Stocks posted a dramatic late-session turnaround Thursday, lifting all three major indexes from big declines into a positive close.
The Dow Jones Industrial Average posted a 865-point swing in less than two hours. The blue-chip index had been down in mid-afternoon more than 500 points to cut the previous session's gains in half, before bargain hunters and short covering turned a big decline into a modest gain.
The Dow, the S&P 500 and the tech-heavy Nasdaq Composite all posted their largest two-day percentage gains since Aug. 27, 2015.
However, on a month-to-date basis the averages remain down: The Dow is 9.74 percent lower and year-to-date it is down 6.75 percent.
Most of Thursday's session saw stocks in negative territory with the decline in equities broad based -- all 11 major sectors of the S&P 500 were down for much of the day as were all 30 components of the Dow.
Before the late-session turnaround, the S&P 500 was headed for its worst month since February 2009. The Nasdaq was on pace for its worst month since November 2008, and also on pace for its eighth 2-percent-or-more down day in December.
The downdraft stemmed from several causes: Worries about the health of the global economy, concern about possible future interest rate hikes, anxiety over the effects of the U.S.-China trade war; and turmoil in the Trump administration.
Thursday's volatility followed a massive gain on Wednesday when the Dow rose more than 1,080 points, or nearly 5 percent, marking the first time in history the exchange rose more than 1,000 points in a single day of trading. The S&P 500 climbed more than 100 points, or about 5 percent, while the tech-heavy Nasdaq Composite rose more than 360 points, or nearly 6 percent.
Volume was slightly below the month-to-date average.
Crude oil prices extended their losses, with the benchmark West Texas Intermediate tumbling 3.85 percent to $44.44 before trimming the declines. Since Oct. 1 the price of WTI has fallen nearly 40 percent.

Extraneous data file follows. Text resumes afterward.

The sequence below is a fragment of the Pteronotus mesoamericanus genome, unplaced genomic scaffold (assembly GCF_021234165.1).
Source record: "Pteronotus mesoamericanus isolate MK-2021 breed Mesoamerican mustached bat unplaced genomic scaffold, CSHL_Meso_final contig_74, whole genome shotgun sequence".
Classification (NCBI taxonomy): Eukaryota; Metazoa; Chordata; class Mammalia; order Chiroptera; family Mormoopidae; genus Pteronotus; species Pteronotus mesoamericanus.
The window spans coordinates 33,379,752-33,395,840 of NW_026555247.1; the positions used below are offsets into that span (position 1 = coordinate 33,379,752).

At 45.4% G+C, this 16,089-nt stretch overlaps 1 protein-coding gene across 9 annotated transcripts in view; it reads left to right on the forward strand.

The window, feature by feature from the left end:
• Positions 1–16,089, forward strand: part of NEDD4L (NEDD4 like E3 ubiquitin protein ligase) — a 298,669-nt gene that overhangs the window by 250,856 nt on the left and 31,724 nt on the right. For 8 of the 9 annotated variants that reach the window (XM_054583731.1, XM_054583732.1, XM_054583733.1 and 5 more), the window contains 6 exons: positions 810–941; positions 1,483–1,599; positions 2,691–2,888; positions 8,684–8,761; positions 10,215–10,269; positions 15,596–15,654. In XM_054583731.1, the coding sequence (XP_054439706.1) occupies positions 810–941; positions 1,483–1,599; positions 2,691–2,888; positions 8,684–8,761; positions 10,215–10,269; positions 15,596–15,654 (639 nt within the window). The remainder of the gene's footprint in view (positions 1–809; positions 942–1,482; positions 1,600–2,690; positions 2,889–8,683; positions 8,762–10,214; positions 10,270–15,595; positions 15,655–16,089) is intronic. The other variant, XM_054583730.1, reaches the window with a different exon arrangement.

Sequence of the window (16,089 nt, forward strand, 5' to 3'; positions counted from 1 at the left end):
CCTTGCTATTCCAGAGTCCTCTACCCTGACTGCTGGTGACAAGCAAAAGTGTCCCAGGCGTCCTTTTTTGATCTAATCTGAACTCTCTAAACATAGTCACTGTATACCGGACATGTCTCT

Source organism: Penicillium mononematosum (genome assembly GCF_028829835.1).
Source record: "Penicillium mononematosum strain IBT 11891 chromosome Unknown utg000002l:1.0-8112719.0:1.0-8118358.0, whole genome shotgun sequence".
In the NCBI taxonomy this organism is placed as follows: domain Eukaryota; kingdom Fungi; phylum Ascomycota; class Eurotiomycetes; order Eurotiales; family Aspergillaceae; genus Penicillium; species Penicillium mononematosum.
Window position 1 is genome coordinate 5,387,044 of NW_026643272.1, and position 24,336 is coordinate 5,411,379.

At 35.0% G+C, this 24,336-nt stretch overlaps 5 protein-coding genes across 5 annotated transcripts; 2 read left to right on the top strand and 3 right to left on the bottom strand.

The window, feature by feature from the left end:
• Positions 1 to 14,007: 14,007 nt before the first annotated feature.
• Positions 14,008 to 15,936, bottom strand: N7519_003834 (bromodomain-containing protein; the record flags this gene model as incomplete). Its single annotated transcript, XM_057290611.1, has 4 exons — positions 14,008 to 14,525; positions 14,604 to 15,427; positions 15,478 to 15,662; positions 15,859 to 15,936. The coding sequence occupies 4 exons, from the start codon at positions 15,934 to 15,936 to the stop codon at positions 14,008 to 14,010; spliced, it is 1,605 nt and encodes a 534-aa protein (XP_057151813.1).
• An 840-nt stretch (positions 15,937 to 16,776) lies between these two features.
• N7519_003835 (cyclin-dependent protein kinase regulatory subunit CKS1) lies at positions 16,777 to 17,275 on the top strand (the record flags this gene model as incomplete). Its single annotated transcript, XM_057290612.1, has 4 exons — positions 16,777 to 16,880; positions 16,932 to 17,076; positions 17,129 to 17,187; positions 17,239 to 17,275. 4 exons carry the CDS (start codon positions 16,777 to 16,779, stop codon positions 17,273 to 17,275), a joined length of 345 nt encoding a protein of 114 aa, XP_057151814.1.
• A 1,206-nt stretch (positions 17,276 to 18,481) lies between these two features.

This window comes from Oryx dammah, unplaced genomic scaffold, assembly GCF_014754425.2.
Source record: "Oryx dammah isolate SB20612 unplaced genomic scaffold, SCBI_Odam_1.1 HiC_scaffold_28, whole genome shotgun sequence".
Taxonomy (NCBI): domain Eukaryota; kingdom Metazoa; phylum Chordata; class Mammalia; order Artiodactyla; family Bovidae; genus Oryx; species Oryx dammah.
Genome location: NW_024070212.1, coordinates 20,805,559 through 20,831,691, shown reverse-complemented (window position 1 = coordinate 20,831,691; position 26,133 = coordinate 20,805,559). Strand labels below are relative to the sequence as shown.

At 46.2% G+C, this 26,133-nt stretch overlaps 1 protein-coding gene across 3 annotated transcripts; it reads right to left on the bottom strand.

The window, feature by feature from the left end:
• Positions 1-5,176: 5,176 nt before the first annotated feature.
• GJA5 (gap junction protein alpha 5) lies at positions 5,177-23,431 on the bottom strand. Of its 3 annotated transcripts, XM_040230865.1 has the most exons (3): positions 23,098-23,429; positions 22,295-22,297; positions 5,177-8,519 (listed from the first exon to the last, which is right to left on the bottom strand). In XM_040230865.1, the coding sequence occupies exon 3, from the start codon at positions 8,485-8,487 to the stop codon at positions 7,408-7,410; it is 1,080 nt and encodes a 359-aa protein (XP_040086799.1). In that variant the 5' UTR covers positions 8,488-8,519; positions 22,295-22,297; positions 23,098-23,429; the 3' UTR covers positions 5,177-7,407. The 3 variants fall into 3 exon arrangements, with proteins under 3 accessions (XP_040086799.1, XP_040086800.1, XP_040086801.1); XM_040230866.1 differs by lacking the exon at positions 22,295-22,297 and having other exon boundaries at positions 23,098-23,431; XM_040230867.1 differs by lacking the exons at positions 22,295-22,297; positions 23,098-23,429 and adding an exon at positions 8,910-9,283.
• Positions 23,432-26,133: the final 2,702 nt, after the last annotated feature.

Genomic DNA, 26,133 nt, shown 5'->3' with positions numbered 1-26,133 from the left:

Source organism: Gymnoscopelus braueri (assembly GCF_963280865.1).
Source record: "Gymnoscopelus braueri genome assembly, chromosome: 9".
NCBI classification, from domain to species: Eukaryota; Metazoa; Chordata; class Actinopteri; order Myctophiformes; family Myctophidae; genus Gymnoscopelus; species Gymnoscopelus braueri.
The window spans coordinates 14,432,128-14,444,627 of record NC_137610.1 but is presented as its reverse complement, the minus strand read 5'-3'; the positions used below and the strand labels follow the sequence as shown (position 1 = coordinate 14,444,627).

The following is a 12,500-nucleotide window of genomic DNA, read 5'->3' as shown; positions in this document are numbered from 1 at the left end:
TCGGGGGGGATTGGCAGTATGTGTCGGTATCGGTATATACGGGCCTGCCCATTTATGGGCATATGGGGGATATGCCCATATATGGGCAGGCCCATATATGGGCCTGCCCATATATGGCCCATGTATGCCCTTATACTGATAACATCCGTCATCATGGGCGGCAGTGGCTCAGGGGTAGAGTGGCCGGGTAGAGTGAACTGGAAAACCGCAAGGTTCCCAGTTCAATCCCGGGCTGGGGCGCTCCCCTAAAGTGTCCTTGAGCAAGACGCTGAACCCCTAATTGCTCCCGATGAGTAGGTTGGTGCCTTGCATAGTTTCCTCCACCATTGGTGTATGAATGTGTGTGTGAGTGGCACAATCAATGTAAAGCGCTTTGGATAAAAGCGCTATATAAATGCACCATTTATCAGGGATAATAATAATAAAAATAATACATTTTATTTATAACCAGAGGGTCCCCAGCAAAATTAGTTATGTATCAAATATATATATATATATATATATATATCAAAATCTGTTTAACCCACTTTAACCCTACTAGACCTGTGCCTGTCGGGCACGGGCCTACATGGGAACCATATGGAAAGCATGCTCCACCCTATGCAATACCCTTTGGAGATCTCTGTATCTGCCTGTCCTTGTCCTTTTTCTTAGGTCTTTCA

|I:DJI||DOW JONES AVERAGES||35129.28||+193.81||+0.55%|
|I:COMP||NASDAQ COMPOSITE INDEX||14713.82729||+41.15||+0.28%|
European markets returned to trading following the Christmas and Boxing Day holidays to trade lower. London’s FTSE was down 1 percent, Germany’s DAX fell 2 percent and France’s CAC was off 0.4 percent.
In Asia, Japan’s Nikkei followed the Wall Street rally with a gain of 3.9 percent.
Chinese shares marked their lowest close in four years on Thursday, dragged down by Sinopec, the state-owned oil giant whose shares fell after Reuters reported that it had suspended two top executives at its trading arm.
China’s Shanghai Composite index fell 0.6 percent.
Hong Kong’s Hang Seng index fell 0.6 percent.
In economic news, the U.S. Labor Department continues to publish data during the partial government shutdown. The weekly number of people filing for first time jobless claims fell by 1,000 in the past week to 216,000. That came in slighly under the Wall Street estimate for 217,000.
The prior week's claims rose by 3,000 to 217,000.
Gains Wednesday in the tech and retail sectors drove the rally, helping the market recoup losses witnessed on Monday. The energy sector also rose, with U.S. crude oil prices soaring more than nine percent after weeks of declines.
Stocks had taken a beating recently on lingering worries about the economy and caution over persisting political uncertainties, as a partial federal government shutdown lingers and President Trump's continues his hostile stance toward the Federal Reserve.
FOX Business' Ken Martin contributed to this story.